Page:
With the governor pushing to expand tribal gaming in California, even the rumor of more Indian slot machines is enough to put people on edge.
A tribal meeting’s minutes show the Santa Ynez Band of Chumash Indians wants 5,000 more slots and a 10-year extension of its compact with the state.
When it leaked out that the Chumash had met with the governor’s office in the fall–asking to renegotiate its gaming compact to allow more slot machines–the neighbors became a bit overwrought.
“It’s an absolute death-knell for this community,” said Dr. Doug Herthel, a prominent horse veterinarian in the area and president of the citizens group Preservation of Los Olivos in the Santa Ynez Valley region of Santa Barbara County.
The tribe says conversations with the governor’s office were “nothing formal” and that the neighbors are making a big deal out of nothing.
“We have some very vocal opposition in this community who basically oppose every thing we do,” said Chumash spokesperson Frances Snyder. “These folks are very wealthy and have a lot of time on their hands.”
The Chumash were one of 61 tribes that negotiated gaming compacts with the state in 1999, and is currently capped at 2,000 slot machines at its Chumash Casino Resort in the town of Santa Ynez.
Last year, the governor negotiated new compacts with five of those gaming tribes: the Agua Caliente, the Morongo, Sycuan, Pechanga and San Manuel groups. The agreements, which were announced in the closing days of last year’s legislative session, stalled in the Assembly, would add as many as 20,000 slot machines over time–if they eventually are ratified by the Legislature. If the new deals are approved, that likely would encourage more renegotiations–like the one the Chumash are asking for.
The governor faces a tough task convincing the Legislature to sign off on the compacts, but that hasn’t stopped other tribal groups from coming forward with their own requests.
What has the Santa Barbara neighbors of the Chumash so agitated is a copy of the minutes from a tribal meeting in September, which have been circulating among gaming opponents.
According to the minutes, tribal chairman Vincent Armenta said the tribe is asking for 5,000 more machines and a 10-year extension on their compact. In the document, Armenta says the tribe had “received several letters of support for this re-negotiation and will be sending our term sheet back to the governor in the next couple of weeks.” But Armenta warned, “We have met with the governor’s office but there has been no progress yet.”
After POLO got its hands on this information, the group asked the members of the Santa Barbara County Board of Supervisors to pass a resolution placing a moratorium on more gaming in the county. And it began demanding answers about what it calls the “ongoing negotiations” between the governor and the Chumash officials. “The governor’s office has been absolutely stonewalling us,” said Herthel.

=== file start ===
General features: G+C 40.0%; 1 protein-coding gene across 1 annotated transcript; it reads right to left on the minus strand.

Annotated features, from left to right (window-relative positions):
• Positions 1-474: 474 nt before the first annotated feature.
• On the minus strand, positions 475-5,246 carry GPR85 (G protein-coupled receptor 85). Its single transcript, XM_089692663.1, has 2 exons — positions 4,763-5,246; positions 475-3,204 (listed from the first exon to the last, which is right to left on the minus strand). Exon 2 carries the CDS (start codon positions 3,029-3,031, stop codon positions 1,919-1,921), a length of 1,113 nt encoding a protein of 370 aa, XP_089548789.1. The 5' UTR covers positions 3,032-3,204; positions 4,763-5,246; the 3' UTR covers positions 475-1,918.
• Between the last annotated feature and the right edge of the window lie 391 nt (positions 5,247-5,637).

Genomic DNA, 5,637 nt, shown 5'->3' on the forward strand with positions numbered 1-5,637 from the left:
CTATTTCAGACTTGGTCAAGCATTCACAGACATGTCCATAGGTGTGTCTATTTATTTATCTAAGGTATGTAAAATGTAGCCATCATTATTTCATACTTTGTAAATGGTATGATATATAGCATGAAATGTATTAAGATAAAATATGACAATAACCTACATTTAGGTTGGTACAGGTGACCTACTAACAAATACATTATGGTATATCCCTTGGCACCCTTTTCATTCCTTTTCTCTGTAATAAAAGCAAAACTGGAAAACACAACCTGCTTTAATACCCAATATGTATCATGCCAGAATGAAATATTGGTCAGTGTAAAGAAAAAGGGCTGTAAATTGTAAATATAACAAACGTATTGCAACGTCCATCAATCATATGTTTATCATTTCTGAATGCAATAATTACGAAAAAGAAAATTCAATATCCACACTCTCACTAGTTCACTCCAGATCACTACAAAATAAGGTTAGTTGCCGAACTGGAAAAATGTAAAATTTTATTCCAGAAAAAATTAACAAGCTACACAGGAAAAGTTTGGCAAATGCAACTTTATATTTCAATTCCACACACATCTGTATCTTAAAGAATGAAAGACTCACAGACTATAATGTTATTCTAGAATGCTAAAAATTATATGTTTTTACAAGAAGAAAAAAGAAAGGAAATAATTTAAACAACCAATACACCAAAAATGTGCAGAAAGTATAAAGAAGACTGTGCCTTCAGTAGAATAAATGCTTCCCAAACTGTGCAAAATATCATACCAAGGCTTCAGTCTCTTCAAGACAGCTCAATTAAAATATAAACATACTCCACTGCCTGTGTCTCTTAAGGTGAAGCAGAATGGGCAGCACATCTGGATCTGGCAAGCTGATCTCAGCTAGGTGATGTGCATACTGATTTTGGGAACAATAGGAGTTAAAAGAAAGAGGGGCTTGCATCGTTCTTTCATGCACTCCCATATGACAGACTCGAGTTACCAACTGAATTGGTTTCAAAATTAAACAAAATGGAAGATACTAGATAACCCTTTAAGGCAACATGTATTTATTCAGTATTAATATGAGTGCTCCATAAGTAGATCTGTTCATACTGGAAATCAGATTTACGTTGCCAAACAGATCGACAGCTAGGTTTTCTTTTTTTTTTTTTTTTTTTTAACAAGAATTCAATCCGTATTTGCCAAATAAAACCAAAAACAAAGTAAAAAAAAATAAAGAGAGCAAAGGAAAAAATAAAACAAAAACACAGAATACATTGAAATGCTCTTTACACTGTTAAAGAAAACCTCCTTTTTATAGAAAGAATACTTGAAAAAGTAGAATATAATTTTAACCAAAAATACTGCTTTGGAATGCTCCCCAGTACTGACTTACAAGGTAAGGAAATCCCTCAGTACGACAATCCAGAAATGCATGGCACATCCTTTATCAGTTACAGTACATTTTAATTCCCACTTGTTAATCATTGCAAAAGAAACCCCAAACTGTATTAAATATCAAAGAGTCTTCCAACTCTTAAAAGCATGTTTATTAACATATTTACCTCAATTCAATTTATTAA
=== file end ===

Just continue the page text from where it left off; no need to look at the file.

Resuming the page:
But it’s not clear that the “ongoing negotiations” have been all that ongoing.
“Generally we can’t comment on the status of negotiations, or even confirm whether they are happening,” said governor’s press aide Darrell Ng.
Chumash representatives wouldn’t confirm the substance of the meeting minutes, but sent a statement from Chairman Armenta.
“In 2006, we were initially part of the group that had informal discussions with the Governor’s office. At that time, we asked for the same thing that other tribes asked for. However, we dropped out of that group and are not in discussions with the Governor’s office.”
Frank Molina, a former chief of staff to Assembly member Simon Salinas–now working for the Santa Ynez band–confirmed that the meeting did take place in the fall. And the tribe got a letter back from the governor’s office in December. “But it was basically, ‘We can’t do anything this year. We’ll get back to you when we can,'” Molina said.
The tribe currently is involved in a lawsuit with POLO over its purchase of 6.9 acres of land near its current casino. The tribe says it wants to build a museum and public park on the property–not expand its casino operations onto the parcel.
A little more information might help ease the minds of local government officials. When contacted by the Capitol Weekly, Santa Barbara County Supervisor (and former state Assembly member) Brooks Firestone said that all he knew was that “there are strong rumors of a significant expansion” of Chumash gaming.
“The whole direction has been toward community-tribal agreements,” said Firestone, adding that he’s concerned about any deal that moves forward without community input.
“Nothing happens without an agreement locally, that was my impression.”
The governor says the five pending compacts would bring over $500 million into state coffers. That number is dubious according to the Legislative Analyst’s Office.
Last year, the compacts died in the Assembly in part because Democrats wanted more labor protections included. The compacts have also worried some who say that the state doesn’t have the resources to give adequate oversight to the expanding gaming industry.
Of course, simply asking for help from the governor’s office is a far cry from having a deal.
But the anxiety surrounding even very preliminary negotiations provides a good indication of just how rancorous the debate over any new compacts will be.
Contact Cosmo Garvin at